Last week I tweeted about the lack of a centralised GitHub statistic for CKEditor 5 which is a result of the multirepo architecture that we currently have:
The thing that I miss most in #CKEditor5's multi-repo architecture is that there's no single contributors graph any more :D— Piotrek Koszuliński (@reinmarpl) June 3, 2016
In a response, Jan Dudek pointed out that “notable projects stay with monolithic architecture”.
Interesting that you chose to split. Some notable projects stay with monolithic repos. Where do you see the biggest advantages?— Jan Dudek (@_janek) June 3, 2016
I failed to fit it into a tweet, so here’s a short article.
# Thumbs Up for Monorepo
To answer why we’ve made a choice to keep CKEditor 5 code in multiple repositories I should perhaps first explain what problems that brings. Or rather — what are the advantages of keeping things in a single repository.
What Jan Dudek might have in mind is summarized in the “Why is Babel a monorepo?” article. As its authors point out, the topic was discussed dozens of times and the main pros of a monorepo architecture are:
- Single lint, build, test and release process.
- Easy to coordinate changes across modules.
- Single place to report issues.
- Easier to setup a development environment.
- Tests across modules are ran together which finds bugs that touch multiple modules easier.
It’s all true. We’ve been there and seen these things. However, most of the arguments (like linting, building, releasing, setting up a development environment, testing) are just a matter of creating and utilizing the right tools. We’ve done that, although I admit that it required some time because, as James Kyle writes, the platform (surprisingly) doesn’t support such an environment:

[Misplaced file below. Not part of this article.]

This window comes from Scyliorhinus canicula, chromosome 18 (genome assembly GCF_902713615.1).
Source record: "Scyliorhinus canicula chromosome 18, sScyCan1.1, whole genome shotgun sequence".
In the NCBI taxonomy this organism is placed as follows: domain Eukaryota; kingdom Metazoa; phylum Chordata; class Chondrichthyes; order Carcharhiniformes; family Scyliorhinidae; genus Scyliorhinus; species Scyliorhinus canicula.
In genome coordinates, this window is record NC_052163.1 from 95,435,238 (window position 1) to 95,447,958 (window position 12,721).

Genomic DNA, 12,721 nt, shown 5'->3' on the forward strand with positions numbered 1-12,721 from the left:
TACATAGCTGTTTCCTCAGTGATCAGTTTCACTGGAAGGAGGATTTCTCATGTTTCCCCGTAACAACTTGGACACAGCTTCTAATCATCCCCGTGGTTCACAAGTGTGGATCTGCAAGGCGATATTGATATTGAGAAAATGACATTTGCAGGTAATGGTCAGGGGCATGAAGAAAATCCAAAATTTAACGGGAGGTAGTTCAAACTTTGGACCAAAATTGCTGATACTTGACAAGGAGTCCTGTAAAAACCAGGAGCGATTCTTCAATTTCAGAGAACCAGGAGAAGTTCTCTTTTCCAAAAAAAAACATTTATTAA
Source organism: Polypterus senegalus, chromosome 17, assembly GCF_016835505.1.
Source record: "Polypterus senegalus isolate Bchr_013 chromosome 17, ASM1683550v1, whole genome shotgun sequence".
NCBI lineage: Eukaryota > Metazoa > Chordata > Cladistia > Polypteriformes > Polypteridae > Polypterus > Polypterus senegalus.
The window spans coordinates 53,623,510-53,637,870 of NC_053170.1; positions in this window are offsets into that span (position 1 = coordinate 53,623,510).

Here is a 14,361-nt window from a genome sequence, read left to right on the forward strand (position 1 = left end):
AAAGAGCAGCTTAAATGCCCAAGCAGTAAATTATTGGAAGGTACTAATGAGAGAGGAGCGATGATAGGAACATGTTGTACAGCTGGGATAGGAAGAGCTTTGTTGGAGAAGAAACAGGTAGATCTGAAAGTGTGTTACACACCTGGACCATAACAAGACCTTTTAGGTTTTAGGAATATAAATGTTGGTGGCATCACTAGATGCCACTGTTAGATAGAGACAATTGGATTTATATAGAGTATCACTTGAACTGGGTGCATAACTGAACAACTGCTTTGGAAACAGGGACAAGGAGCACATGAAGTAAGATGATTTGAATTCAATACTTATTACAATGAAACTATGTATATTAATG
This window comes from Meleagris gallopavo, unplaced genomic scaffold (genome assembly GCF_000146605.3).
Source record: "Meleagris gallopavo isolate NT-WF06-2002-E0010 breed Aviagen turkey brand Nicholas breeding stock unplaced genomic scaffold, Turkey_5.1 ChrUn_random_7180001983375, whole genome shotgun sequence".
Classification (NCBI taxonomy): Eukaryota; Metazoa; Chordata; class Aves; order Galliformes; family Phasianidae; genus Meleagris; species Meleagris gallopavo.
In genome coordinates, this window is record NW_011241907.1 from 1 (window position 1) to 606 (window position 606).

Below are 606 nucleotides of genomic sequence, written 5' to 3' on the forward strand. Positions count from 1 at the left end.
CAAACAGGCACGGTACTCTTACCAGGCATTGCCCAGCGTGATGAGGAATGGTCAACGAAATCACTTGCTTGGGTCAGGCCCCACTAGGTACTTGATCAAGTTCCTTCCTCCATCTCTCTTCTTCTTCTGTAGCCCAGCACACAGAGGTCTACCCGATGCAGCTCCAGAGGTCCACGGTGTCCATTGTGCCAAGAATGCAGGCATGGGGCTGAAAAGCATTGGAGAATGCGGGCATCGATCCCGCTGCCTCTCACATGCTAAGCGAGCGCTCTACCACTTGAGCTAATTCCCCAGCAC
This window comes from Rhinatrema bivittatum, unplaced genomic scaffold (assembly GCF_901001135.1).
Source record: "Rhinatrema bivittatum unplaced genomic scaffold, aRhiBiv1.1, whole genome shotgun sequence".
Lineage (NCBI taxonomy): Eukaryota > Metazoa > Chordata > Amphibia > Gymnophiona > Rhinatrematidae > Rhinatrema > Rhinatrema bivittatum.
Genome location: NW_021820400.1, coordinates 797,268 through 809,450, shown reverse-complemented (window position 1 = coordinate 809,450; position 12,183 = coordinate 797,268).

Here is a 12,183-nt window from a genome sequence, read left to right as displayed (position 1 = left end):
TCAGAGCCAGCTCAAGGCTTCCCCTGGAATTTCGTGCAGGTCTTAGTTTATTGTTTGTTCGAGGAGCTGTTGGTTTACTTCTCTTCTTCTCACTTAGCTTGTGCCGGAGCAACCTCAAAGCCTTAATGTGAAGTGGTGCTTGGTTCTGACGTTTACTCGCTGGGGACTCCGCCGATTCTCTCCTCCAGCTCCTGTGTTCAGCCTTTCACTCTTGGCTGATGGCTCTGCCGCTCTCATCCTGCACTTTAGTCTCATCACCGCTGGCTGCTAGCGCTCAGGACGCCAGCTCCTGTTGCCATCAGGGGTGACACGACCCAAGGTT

It's amazing to me that for a community that loves millions of tiny little modules the DX of working across many node modules is so awful— James Kyle (@thejameskyle) April 20, 2016
The second part of the arguments for a monorepo setup is related to maintenance — reporting issues and coordinating changes across packages. We understand that the community won’t know in which CKEditor repository certain bugs should be reported. Therefore, it’s clear for us that there must be a central repository where uncategorised and vague bugs will be reported. They can be moved to the proper repositories once the real cause or topic is identified. This will require some additional work, but we’ve always done it anyway. Working with a huge and diverse community requires it.
This is a topic for a separate article, but I’ll never write one, so here’s an excerpt from it.
An obvious choice for a packaging system for code kept in all these repositories was of course npm. It works great (although slooow) in a normal situation when just one or two of your packages are in a development mode and you just need to install their dependencies and keep them npm linked. Unfortunately, in case of CKEditor, we may reach something like 100 or more packages in the future (plus, packages may have dependencies between one other). Imagine now that you want to keep 10 of them in a development version, so whenever one of them changes, that change should also affect all dependent packages. This is where linking fails short, especially that such npm commands like install or update break when encountering it. We’ve seen all kind of issues and random behaviours which we couldn’t even report. Additionally, it’s super inconvenient because you need to explicitly tell npm to install globally kept dev versions of dependencies in all dependent packages.
Long story short, we needed to come up with a quite complicated mechanism for updating all these repositories and a builder which can find proper packages in all this mess. This toolset is still young, but it works fine.
# Why Multirepo Then?
Usually we discuss such topics in issues in the CKEditor 5 design repository, however, this time we haven’t opened one, because it was something that we’ve decided before even starting the project. I guess that it’s high time that we explain our way of thinking.
There are obvious issues when dealing with dozens of repositories and npm packages. We can’t deny that. It slows us down a bit and may be confusing at times. It also required spending a significant amount of time on the toolset, but I still think that (in our case) the cost was worth it.